Well, how very apropos.

Earlier this week, the husband of one of America’s most outspoken champions of hyper-local veggie production (and platonic ladycrush of MNN food blogger Robin Shreeves) announced that 2012 World Series champions the San Francisco Giants will be getting a massive edible garden come Opening Day 2014.

Capable of producing a vast array of fruits, vegetables, and herbs including bok choy, kumquats, avocados, chard, and soft pretzel plants, the 3,000 square-foot organic garden will be constructed in a bleacher-less, sun-strewn swath of sod located behind the center-field wall at AT&T Park and, once up and blooming, will provide the LEED Silver venue’s catering operations with a variety of fresh produce while also serving as a “community classroom” of sorts in the off-season according to the San Francisco Chronicle.

But not to worry, folks, that traditional greasy/salty/fatty ballpark fare won’t be going anywhere …

President Obama laid any worries to rest at a ceremony honoring the Giants held on the South Lawn of the White House … not too far from FLOTUS’ own pesticide-free pride and joy:

I’m proud to announce that next season they’re planning to turn the centerfield bleachers at AT&T Park into what’s believed to be the first ever edible garden in a major American sports facility. With rows of kale and strawberries and eggplant, the Giants are going to help encourage local youth to eat healthy — even at the ballpark. I should add, even Michelle would say it's okay to have a hotdog once in a while, though. I don’t want everybody to get carried away and think they have to have kale every time they go to the ballpark.


Dubbed a “centerfield-to-table project” by the Chronicle and hailed as a productive use of real estate that "that is not just very San Francisco, but a part of today's world" by Giants honcho Larry Baer, the Giants Garden is a joint venture between the Giants and concessionaire Bon Appetit Management Co., which provides “high-end” grub to private parties and the park’s club and luxury suite levels. The Palo Alto-based company also operates a couple of sit-down eateries adjacent to the solar-powered waterfront ballpark which, by the way, is already overwhelmingly vegetarian-friendly.

Explains Bon Appetit Management Co. founder and president Fedele Bauccio: "There's so much product we can grow, it's unbelievable. Kale, strawberries, broccolini, citrus, huckleberry ... The idea would be for people to sit there and watch the game and eat food from the garden."

No word on whether or not the garlic used in the park’s famed garlic fries will come from the fancy new garden or continue to be trucked in 80 miles away from the Santa Clara County city of Gilroy, otherwise known as “Garlic Capital of the World.” The chicken fingers will continue to come from the deep fryer, not the dirt.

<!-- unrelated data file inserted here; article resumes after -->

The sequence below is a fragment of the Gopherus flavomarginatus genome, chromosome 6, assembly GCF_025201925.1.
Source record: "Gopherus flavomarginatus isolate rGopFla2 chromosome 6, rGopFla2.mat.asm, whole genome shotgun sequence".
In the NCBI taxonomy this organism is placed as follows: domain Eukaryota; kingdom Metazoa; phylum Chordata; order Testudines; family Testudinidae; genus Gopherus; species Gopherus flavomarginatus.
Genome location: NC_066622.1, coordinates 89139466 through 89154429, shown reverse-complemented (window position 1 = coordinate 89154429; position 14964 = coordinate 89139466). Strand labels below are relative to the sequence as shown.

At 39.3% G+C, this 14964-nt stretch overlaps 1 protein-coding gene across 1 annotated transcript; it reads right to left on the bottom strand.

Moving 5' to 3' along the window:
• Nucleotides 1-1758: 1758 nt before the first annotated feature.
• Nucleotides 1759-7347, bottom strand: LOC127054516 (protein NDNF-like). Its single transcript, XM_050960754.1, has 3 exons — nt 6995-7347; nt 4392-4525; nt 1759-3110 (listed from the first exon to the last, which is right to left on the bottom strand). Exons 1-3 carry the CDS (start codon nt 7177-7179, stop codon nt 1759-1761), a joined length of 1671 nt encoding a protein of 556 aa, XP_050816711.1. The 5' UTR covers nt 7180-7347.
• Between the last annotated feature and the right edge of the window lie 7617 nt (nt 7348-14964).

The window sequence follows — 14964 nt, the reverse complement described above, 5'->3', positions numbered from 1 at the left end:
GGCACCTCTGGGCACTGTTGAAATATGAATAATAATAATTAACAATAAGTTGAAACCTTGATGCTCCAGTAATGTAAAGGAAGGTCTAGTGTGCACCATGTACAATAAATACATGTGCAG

Two Bay Area firms, EDG Interior Architecture & Design and Blasen Landscape Architecture, collaborated on the garden’s design which will incorporate concrete planters, hydroponic troughs, and green trellises.

Following President Obama’s big reveal, Silvina and Eric Blasen, principles of Blasen Landscape Architecture, provided the Los Angeles Times with even more details about — and additional renderings of — the garden which will also include an on-site kitchen and al fresco dining area catering to the city's sizable population of insufferable foodies who wouldn't be caught dead scarfing nachos in the sticky-floored grandstands:

What the new garden will have: aeroponic towers where leafy green vegetables and tomato plants can grow vertically, as well as raised beds with peas, more greens and Persian cucumbers. Lemon trees will be planted in containers that are mobile and easy to maintain, the couple said. Long dining tables will feature rotating trays of herbs and edible flowers such as pansies and marigolds. ‘You can pluck off fresh herbs while you’re sitting there eating,’ Eric Blasen said.

Via [San Francisco Chronicle], [L.A. Times]

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Matt Hickman ( @mattyhick ) writes about design, architecture and the intersection between the natural world and the built environment.

Field of greens: Edible garden coming to San Francisco's AT&T Park
Starting next season, AT&T Park, home to the San Francisco Giants, will be getting a 3,000-square-foot organic garden — a first for a professional sports venue.